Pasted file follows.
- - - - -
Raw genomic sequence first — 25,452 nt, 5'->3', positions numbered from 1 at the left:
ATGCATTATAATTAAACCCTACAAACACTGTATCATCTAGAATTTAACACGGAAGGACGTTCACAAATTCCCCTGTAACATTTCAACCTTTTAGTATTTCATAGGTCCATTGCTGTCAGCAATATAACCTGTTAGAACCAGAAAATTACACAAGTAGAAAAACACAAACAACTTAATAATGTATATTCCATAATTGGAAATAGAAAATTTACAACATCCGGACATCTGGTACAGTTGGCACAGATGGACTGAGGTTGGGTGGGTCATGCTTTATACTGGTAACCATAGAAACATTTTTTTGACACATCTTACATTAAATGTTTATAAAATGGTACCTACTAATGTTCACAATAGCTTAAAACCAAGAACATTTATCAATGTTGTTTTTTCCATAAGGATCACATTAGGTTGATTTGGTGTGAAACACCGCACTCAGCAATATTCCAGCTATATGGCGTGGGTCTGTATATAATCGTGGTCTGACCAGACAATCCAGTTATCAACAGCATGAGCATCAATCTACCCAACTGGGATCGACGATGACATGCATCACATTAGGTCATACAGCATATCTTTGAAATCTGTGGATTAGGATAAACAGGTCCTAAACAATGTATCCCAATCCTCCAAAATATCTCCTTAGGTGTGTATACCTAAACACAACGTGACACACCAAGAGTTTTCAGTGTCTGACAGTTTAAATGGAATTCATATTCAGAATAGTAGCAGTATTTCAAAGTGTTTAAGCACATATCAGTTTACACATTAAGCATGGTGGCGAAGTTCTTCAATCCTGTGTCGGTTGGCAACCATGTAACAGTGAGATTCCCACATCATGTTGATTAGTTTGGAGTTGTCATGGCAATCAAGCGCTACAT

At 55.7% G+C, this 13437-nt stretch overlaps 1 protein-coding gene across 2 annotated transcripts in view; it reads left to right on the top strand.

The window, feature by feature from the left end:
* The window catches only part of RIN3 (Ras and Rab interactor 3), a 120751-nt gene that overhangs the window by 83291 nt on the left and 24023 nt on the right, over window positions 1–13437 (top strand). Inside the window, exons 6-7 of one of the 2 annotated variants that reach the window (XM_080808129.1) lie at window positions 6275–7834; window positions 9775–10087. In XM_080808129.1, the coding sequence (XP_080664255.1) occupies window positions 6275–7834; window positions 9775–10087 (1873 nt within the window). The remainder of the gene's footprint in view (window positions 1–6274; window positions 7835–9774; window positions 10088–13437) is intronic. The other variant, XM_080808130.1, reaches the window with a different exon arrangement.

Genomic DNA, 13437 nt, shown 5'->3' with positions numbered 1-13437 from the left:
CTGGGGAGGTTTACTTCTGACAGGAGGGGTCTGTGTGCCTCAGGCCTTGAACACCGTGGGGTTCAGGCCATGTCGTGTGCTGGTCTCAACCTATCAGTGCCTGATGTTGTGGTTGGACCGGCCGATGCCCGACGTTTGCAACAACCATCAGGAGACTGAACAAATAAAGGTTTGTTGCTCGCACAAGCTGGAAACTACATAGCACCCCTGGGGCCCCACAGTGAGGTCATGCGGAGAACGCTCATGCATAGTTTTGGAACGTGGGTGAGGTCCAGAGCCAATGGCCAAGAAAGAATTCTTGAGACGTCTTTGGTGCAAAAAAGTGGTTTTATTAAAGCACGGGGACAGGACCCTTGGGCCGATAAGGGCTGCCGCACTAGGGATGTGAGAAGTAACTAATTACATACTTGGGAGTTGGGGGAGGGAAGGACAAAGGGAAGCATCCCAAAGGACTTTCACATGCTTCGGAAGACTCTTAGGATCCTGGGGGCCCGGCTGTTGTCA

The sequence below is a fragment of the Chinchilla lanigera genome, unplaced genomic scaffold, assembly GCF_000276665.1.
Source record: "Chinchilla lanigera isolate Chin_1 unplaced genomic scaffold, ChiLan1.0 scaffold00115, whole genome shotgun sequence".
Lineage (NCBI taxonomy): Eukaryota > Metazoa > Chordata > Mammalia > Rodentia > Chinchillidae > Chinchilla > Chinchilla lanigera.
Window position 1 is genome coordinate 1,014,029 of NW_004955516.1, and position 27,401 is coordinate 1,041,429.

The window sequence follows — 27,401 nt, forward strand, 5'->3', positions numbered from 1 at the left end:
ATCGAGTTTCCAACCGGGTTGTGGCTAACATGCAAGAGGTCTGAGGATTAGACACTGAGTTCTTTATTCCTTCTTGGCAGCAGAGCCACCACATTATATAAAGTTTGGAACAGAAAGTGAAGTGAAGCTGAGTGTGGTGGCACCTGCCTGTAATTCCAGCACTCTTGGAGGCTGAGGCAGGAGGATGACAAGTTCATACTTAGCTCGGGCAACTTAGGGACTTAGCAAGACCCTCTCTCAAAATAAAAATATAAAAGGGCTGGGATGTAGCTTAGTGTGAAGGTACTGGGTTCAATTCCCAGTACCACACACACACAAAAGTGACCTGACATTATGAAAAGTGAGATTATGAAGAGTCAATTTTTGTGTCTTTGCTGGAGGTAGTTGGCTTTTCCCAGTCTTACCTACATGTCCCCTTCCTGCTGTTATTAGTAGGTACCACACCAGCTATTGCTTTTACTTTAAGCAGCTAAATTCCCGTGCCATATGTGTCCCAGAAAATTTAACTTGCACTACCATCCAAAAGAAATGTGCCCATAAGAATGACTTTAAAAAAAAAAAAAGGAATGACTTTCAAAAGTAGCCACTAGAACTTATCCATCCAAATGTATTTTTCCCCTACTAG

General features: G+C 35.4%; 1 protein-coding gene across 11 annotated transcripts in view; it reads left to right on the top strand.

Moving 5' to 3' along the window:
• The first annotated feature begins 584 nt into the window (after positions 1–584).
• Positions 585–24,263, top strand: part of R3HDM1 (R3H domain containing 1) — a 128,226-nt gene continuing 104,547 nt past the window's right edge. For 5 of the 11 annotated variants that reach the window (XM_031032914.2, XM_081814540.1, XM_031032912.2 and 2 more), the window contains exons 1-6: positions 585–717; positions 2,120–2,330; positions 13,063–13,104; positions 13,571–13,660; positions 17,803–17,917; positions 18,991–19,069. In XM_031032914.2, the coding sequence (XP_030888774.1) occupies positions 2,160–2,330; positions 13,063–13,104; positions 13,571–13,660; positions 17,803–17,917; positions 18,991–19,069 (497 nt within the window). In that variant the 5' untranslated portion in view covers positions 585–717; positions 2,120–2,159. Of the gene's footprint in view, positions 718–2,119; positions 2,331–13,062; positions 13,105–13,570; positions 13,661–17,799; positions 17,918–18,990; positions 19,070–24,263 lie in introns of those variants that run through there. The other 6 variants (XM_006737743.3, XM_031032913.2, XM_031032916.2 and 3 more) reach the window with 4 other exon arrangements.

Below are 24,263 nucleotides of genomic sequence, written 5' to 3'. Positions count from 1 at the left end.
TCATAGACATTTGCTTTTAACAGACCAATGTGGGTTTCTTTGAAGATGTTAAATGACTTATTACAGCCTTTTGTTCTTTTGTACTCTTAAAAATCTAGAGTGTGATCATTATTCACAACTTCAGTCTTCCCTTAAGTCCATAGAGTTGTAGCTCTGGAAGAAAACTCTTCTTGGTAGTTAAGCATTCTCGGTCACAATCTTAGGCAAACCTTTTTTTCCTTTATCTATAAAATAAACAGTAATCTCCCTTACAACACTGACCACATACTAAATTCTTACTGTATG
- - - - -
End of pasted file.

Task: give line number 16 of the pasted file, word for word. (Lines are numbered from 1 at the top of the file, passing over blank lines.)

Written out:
• The first annotated feature begins 584 nt into the window (after positions 1–584).